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Running Time:
1 hour, 57 minutes

Rating: R Restricted. Under 17 Requires Accompanying Adult.

Rating Explanation:
for strong bloody violence and language.

Jimmy's Buzz Guide Review:
This anti-government, anti-big business revenge thriller turns out to be disappointingly stupid.

Additional Info:
DVD Features: Additional/alternate scenes.

Mel Gibson ... Craven
Ray Winstone ... Jedburgh
Danny Huston ... Jack Bennett
Shawn Roberts ... Burnham
David Aaron Baker ... Millroy
Jay O. Sanders ... Whitehouse
Denis O'Hare ... Moore
Damian Young ... Senator Pine
Bojana Novakovic ... Emma Craven

Edge of Darkness
Edge of Darkness with Mel Gibson In this updating of a six-hour British miniseries, Mel Gibson ("Lethal Weapon"), plays Thomas Craven, a widowed detective who is waiting for daughter Emma (Bojana Novakovic "Drag Me to Hell") to return home to Boston for a visit. When she arrives she appears to be ill, coughing up blood. But when he tries to rush her to the emergency room, they’re confronted at their front door by a masked gunman who yells out Craven's name and fires a single shot, killing his daughter.

At first it Craven believes that he was the intended victim and his daughter an accidental casualty, but he soon decides that the gunman wasn't shooting at him, and goes on a mission to discover the truth. This brings him in contact with a bunch of sinister characters including Jack Bennett (Danny Huston "The Constant Gardener"), Emma’s boss; her boyfriend David Burnham (Shawn Roberts "X-Men"); a snooty senator (Damian Young "Unbreakable"); and his smarmy advisor (Denis O’Hare "Milk"); lots of cops including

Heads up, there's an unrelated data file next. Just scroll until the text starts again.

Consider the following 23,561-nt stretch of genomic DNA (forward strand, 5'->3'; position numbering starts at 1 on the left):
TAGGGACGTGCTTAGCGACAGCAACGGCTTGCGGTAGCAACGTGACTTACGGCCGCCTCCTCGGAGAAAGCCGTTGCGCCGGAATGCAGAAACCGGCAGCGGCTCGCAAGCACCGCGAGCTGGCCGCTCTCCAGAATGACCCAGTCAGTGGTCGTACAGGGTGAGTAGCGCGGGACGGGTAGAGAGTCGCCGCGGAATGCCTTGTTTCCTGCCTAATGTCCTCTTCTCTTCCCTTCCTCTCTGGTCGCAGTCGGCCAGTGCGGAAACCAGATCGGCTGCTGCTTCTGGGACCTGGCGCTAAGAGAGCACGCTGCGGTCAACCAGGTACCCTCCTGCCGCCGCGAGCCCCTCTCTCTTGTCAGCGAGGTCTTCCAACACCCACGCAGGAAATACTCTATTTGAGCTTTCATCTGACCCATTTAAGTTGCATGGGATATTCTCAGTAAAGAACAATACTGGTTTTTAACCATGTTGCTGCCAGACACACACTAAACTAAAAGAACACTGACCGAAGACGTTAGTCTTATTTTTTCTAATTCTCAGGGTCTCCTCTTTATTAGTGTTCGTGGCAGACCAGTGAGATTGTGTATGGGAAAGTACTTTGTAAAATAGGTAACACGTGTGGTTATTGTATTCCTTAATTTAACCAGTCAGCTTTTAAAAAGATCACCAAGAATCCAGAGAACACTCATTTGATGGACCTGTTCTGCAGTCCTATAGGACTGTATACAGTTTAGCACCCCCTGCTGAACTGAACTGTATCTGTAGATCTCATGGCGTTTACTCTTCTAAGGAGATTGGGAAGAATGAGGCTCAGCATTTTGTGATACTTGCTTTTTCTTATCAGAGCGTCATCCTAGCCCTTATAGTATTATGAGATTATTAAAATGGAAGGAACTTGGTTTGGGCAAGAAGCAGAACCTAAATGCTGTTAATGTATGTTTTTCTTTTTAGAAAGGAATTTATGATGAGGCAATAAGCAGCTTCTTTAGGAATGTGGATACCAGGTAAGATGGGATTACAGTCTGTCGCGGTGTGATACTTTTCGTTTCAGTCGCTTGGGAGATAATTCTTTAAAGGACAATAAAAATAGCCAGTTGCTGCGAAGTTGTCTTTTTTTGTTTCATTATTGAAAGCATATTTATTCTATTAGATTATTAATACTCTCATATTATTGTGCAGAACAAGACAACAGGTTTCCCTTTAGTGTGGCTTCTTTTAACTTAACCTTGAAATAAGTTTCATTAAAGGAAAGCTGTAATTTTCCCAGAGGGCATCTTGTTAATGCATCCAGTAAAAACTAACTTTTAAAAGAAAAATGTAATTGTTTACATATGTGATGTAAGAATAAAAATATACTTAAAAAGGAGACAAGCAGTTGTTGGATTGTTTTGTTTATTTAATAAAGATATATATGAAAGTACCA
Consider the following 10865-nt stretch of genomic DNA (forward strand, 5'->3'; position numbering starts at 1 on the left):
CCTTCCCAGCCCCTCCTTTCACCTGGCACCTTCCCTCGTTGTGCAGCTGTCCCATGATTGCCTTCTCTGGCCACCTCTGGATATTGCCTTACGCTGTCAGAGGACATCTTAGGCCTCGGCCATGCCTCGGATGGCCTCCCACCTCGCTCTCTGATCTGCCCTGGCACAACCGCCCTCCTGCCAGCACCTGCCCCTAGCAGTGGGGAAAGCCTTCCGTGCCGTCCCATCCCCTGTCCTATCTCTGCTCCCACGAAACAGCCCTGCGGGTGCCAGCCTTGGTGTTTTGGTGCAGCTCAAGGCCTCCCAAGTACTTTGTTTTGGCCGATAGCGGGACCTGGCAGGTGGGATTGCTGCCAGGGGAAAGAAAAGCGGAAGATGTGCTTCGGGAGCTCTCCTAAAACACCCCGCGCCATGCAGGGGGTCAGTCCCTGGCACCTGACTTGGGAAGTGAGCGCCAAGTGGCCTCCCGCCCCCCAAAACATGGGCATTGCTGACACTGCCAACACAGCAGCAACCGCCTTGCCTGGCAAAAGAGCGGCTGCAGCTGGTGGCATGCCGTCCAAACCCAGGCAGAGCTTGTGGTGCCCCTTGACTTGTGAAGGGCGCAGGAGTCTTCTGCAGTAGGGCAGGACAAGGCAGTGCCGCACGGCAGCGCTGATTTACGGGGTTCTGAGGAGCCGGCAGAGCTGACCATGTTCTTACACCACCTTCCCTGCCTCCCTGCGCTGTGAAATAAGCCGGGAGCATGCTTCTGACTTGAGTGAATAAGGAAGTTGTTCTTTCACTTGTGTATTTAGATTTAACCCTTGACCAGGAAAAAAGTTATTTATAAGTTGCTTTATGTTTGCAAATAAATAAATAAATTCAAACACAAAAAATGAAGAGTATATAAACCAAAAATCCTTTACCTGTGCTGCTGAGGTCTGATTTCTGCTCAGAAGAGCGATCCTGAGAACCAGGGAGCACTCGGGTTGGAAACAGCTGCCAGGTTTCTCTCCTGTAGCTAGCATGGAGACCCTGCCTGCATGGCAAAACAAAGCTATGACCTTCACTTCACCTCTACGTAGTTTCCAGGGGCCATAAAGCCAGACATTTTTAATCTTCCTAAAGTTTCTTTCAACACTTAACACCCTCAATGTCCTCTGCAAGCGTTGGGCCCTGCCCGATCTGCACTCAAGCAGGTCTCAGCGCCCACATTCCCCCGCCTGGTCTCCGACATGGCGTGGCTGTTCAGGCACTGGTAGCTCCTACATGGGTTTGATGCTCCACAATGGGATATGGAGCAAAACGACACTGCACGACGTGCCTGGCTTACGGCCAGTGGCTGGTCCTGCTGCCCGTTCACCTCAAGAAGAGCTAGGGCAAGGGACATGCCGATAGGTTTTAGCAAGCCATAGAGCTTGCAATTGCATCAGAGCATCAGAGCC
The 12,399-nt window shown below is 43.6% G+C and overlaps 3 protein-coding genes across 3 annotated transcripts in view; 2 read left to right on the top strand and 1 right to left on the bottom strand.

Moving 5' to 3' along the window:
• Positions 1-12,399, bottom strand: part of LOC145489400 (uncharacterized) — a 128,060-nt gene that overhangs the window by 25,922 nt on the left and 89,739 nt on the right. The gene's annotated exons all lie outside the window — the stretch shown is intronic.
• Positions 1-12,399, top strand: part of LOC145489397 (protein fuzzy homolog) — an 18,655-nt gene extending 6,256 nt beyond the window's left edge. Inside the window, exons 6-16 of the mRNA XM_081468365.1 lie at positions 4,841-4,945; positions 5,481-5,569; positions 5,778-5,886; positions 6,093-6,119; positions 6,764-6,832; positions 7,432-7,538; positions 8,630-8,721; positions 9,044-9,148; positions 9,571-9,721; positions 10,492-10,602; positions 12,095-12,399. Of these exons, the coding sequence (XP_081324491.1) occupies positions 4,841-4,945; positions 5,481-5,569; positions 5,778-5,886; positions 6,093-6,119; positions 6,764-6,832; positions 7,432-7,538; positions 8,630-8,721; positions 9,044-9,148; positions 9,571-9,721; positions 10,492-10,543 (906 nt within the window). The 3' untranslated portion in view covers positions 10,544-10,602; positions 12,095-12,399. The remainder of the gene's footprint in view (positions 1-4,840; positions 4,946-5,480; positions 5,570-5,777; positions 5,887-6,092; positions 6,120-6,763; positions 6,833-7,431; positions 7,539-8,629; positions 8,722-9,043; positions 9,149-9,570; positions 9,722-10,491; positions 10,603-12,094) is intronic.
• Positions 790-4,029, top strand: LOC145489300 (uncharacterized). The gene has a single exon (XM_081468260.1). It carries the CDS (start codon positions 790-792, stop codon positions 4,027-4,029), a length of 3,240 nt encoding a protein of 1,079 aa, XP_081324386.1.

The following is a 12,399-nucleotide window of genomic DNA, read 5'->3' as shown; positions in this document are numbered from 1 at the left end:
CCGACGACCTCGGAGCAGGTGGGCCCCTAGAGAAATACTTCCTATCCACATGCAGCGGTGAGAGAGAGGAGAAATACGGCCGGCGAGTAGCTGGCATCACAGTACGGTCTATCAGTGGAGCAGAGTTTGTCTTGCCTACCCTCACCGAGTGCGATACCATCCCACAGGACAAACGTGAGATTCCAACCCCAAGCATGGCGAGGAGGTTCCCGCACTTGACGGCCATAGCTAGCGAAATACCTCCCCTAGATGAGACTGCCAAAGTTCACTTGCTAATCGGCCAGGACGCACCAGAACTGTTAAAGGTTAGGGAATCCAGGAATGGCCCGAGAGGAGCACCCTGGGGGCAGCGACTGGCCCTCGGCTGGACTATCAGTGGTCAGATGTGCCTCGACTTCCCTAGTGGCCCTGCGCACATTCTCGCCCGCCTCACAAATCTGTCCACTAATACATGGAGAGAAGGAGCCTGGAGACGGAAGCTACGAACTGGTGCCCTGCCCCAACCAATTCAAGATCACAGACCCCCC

Whitehouse (Jay O. Sanders "Revolutionary Road") Craven’s buddy; and Jedburgh (Ray Winstone), a smooth-talking British fixer who’s constantly causing problems and making people disappear. And then there's Emma’s ghost, who periodically pops up in scenes with her father.

Despite all these characters and an equal number of plot twists, the attempts of director Martin Campbell ("Casino Royale") to misdirect us doesn’t work. Once you witness Emma’s sickness and her ID card which identifies her as a nuclear engineer, it’s pretty clear what’s going on, right at the beginning. But the worst part of the film is the burning question: Why would anybody shoot down somebody they’ve already poisoned? And the only answer seems to be: Because there would be no movie if they didn’t. 

Still, Mel Gibson does what he can to keep
Edge of Darkness moving along, despite its many flaws and Ray Winstone makes the smoothly diabolical Jedburgh properly menacing, even if he remains an obscure character. The locations are visually interesting and the cinematography and editing are competent, and there's an unobtrusive score by Howard Shore, but you'll spend most of the film's running time figuring out a plot that turns out to be disappointingly stupid.

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